Sunday, March 20, 2011

Dust and Shadow

Dust and Shadow: An Account of the Ripper Killings by Dr. John H. Watson is the first novel by Lyndsay Faye and it involves Sherlock Holmes and Jack the Ripper.

When I first cracked the book, I will admit that I was underwhelmed by the concept. Jack the Ripper is possibly the most famous serial killer and his crimes took place in Victorian England. It isn't an exceptionally creative or unique idea to pit him against Sherlock Holmes. There have been numerous Holmes/Ripper pastiches (more famous one include Edward B. Hanna's The Whitechapel Horrors and Michael Dibdin's The Last Sherlock Holmes Story in novel form, A Study in Terror and Murder By Decree in film form). As it turns out, Dust and Shadow is most assuredly one of the better Holmes/Ripper pastiches.

Many writers of Holmesian pastiche try desperately to get the voice of Sherlock Holmes exactly right...and in my opinion this is an impossible goal. The many actors who have portrayed him have each adapted him in a different fashion. Some play him eccentric to the point of annoyance, others as dashing and romantic and still others so rude one wonders how Watson could stand him. Only Doyle got him completely correctly.

Where Faye excelled was the voice she did get correct: Watson.

Tim Rutten of The Los Angeles Times agrees...

One of the reason's first-time novelist Lyndsay Faye's energetic, charming and nicely atmospheric new Holmes pastiche, "Dust and Shadow: An Account of the Ripper Killings by Dr. John H. Watson," entertains so successfully is because she gets the critical component -- Watson's voice -- right.

This is too true. Watson is quite often used incorrectly (view Nigel Bruce in the Rathbone/Bruce series of films or read Alan Vanneman's Sherlock Holmes and the Giant Rat of Sumatra* if you are really interested in seeing it done terribly wrong) but Faye just about nails it.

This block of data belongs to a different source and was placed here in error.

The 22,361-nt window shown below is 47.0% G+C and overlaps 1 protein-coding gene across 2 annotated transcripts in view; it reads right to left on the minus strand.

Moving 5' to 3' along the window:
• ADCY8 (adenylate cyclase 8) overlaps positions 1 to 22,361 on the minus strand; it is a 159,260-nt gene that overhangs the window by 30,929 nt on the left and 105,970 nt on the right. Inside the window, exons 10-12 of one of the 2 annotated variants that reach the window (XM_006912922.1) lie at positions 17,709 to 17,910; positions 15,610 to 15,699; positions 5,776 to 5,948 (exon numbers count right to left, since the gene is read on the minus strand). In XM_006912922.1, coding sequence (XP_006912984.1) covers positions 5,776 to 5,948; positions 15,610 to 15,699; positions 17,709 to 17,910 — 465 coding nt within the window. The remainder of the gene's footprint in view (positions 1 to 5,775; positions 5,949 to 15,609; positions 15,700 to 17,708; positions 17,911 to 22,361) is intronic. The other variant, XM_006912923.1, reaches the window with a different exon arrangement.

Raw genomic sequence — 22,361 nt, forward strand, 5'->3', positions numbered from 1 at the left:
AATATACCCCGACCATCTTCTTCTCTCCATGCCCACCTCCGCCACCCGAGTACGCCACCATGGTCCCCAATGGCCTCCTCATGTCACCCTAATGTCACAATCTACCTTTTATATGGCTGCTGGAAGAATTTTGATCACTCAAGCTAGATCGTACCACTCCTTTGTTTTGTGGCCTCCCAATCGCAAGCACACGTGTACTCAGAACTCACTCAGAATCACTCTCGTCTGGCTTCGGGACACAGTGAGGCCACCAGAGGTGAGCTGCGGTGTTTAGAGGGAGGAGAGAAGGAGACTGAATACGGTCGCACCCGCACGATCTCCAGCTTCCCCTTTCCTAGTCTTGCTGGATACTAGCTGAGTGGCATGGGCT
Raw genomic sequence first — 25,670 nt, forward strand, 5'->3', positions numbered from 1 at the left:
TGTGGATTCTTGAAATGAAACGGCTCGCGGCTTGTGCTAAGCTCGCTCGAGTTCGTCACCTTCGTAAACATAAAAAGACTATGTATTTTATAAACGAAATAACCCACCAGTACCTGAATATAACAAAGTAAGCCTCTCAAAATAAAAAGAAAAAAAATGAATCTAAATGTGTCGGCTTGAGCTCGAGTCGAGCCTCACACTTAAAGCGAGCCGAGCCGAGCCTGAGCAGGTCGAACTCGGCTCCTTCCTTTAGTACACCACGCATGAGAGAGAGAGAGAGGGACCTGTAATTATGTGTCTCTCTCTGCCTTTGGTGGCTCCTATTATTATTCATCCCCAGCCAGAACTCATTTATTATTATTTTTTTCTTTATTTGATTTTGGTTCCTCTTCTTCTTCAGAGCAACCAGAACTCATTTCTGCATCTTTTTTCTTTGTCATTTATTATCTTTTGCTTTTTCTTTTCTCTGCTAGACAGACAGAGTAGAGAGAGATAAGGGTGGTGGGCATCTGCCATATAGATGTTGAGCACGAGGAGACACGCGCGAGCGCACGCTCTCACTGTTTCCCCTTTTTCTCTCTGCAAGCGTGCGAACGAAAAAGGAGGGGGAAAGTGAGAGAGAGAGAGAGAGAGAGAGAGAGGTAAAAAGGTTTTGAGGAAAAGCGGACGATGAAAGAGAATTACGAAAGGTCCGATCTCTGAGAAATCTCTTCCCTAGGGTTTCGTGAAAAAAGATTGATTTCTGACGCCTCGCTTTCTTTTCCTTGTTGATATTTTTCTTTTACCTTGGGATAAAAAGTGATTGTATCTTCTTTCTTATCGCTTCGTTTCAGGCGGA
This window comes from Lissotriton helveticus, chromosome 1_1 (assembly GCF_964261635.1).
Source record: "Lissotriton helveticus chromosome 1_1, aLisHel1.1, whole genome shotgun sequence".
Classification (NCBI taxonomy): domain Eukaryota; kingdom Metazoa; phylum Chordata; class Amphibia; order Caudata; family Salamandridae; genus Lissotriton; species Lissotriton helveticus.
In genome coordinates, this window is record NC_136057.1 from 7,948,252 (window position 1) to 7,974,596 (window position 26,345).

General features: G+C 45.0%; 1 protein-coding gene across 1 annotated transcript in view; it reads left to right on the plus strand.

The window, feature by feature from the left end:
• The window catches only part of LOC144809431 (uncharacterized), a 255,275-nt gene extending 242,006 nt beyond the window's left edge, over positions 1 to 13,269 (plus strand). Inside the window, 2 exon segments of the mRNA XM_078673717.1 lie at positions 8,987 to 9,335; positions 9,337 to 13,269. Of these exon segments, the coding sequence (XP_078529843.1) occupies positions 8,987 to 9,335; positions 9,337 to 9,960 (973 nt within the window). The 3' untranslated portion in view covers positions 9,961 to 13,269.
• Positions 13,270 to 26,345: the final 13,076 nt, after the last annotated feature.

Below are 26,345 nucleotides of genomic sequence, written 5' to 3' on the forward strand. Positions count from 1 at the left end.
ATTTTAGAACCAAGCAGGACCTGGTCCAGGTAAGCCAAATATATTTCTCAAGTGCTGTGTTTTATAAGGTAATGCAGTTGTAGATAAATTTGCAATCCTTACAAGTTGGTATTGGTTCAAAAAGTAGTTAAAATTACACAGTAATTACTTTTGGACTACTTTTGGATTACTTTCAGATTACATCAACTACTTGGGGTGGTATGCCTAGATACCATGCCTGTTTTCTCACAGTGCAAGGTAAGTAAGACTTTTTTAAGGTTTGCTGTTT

I am no Ripperologist, but from what I know, Faye is accurate in her descriptions of the Ripper's crimes. This adds a disturbing but fascinating layer to the novel. Her knowledge of Victorian London shows that there was some real time spent doing research on that subject as well.

The Ripper's reveal worked for me. Maybe not for others. Faye doesn't feel the need to hold your hand and go into deep detail about the murderer's motivations and childhood upbringing which I rather liked. When a monster is described too thoroughly, he or she ceases to be a monster and instead becomes a victim (a lesson not heeded by the creators of recent horror remakes).

If you are a Sherlockian with an interest in the Ripper crimes, I would highly recommend this book. Actually, if you are a Sherlockian with an interest in a well written Holmes pastiche I would highly recommend this book.

I would rate this book four pathetically drawn meerschaum pipes.

*You know what....actually don't read Vanneman's Sherlock Holmes and the Giant Rat of Sumatra. It is hands down the worst Holmes pastiche I have ever had the misfortune of reading.


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